That is one of the advantages of birding with an experienced birder.  Their knowledge and field experience is helpful in finding and uncovering new and interesting birds.  I’ve accepted many field invitations from experienced birders, like Lou, and I appreciate them sharing their knowledge.  A hike on a sunny day to look for birds is always enjoyable, but to recognize the song he’s singing is delightful.


Translated into English the Common Yellowthroat’s song goes: “wich-t-ty, wich-t-ty, wich-t-ty”. 
You can hear the actual song for yourself at:http://www.allaboutbirds.org/guide/Common_Yellowthroat/sounds
credit: Cornell Lab of Ornithology 

Saturday, April 6, 2013

Green Heron / Tricolored Heron

        In front of me a Green Heron was inching his way out of the reeds in big, slow steps.  Behind me was a Tricolored Heron doing the same.  Both had spotted something 20-feet away in the water.  To get there
without spooking it was their challenge.

I was in Huntington Beach State Park in South Carolina, but more precisely on a six-foot wide, 100-foot long, 10-foot high well-made and sturdy boardwalk with handrails, guardrails and a gazebo at the end. The boardwalk, extended over what one might unkindly call a swamp, but it was home to countless creatures including these two herons and even more worrisome… alligators.  I was glad to be on the boards.

The Green Heron’s gaze was fixed on something below the surface.  As he neared his target his pace slowed and he went into a crouch.  I’m sure he was aware something could be watching him wading in the water, too.

I’m guessing here, but the Green Heron looked fairly safe from an alligator attack in the 6-8 inches of water where he stood. 

An alligator would have to be fairly small to conceal itself at those depths, but I’m no expert on alligators.                                               

The Tricolored Heron, too, was approaching something delicious in the water.  Taller and more slender with a longer neck and bill he shares some of the Green Heron’s beautiful wine-colored plumage in more muted shades.

The Tricolored Heron’s S-shaped neck, crouched stance and fixed stare suggested to me that, he, too, was in striking range of something. With his longer legs he could be in 10-20 inches of water.  That would seem to me (a guy from Wisconsin) to be at alligator-hiding depths, raising the stakes a notch in this heron’s hunt. 

The hunt didn’t last long though.  Someway, somehow, he either lost sight, lost interest or just plain lost the battle, because he quickly returned to the reeds in big steps, empty-billed and empty-bellied, but alive to hunt another day.

Meanwhile the Green Heron was luckier.  He stalked, stabbed and caught a little fish for his efforts.  Not a huge meal, but the rather risk-free effort in shallower water kept him alive and safe today.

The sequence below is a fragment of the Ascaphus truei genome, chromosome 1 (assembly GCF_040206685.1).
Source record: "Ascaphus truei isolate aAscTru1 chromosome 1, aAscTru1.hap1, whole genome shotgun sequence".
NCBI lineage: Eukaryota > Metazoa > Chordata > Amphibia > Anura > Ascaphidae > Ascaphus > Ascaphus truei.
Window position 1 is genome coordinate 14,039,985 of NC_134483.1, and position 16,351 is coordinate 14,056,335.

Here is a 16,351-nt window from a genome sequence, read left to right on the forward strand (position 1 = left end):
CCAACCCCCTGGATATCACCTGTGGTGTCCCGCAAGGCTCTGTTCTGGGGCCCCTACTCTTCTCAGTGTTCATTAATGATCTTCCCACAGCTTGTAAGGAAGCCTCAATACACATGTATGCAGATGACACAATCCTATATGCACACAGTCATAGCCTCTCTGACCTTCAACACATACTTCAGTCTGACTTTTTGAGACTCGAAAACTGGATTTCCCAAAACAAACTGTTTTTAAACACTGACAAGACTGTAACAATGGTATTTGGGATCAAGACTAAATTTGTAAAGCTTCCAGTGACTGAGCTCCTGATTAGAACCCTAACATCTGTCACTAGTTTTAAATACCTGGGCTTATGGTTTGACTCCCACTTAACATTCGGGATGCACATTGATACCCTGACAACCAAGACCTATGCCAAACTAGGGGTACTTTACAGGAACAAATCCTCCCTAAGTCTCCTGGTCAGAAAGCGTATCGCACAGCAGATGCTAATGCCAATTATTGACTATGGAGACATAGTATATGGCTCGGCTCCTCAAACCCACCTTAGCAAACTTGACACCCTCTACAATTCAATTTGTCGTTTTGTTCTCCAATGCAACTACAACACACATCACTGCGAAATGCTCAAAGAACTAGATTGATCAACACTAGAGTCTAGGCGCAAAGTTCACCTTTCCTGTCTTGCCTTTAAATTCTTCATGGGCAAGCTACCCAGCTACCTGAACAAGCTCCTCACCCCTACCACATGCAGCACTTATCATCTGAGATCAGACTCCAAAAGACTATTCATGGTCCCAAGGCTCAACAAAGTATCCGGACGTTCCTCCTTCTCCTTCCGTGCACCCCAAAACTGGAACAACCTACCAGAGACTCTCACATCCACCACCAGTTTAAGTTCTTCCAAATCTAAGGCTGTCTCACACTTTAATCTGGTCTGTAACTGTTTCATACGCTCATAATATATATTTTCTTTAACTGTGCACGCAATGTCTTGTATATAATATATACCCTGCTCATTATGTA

I too made it back to shore safely, without so much as a wood sliver.


Huntington Beach State Park, boardwalk locator

Thursday, April 4, 2013

Royal Tern


        This Royal Tern’s refreshing late afternoon bath looks to be as much fun, as to be a necessary function.

Just offshore in shallow surf, he and his buddy splashed and rolled in Murrells Inlet, near Myrtle Beach, South Carolina.  He twisted and rolled in the water secure in the knowledge his flock mates were watching out for him.

Also watching, but seemingly unimpressed was a Laughing Gull.  

Soggy and waterlogged, a quick flight shed most of the water.

Aware of my presence, but unconcerned, a flock of fifty mostly Royal Terns crowded together. They  faced the wind, ready for quick take-offs and to go about the daily routines that keep them in top-flight shape. 

When nearly blown-dry, they rejoin the others onshore to preen, oil and straighten their feathers once again.

With their heads twisted around and buried in fluffy feathers, others remained alert for the flock’s protection.

The Royal Tern is a large tern found only along the coastal beaches of the southern United States and the northern beaches of South America.  They feed on fish and shrimp by diving headlong into the water, just like the huge Brown Pelicans that joined them here on this second day of April.

The pelicans, still in full breeding colors, monstered over the flock, but all parties were getting along nicely.

Tolerance of strangers only goes so far when it comes to birds. If you get into their comfort zone they will leave, as these Royal Terns did when I got within fifty feet.  Upset, but not alarmed, they rose one by one.  Angling past me and flying quietly they gave me one last picture opportunity to photograph these beautiful, graceful birds before disappearing over Murrells Inlet.

(click on any picture to enlarge)
Murrells Inlet Link (locator)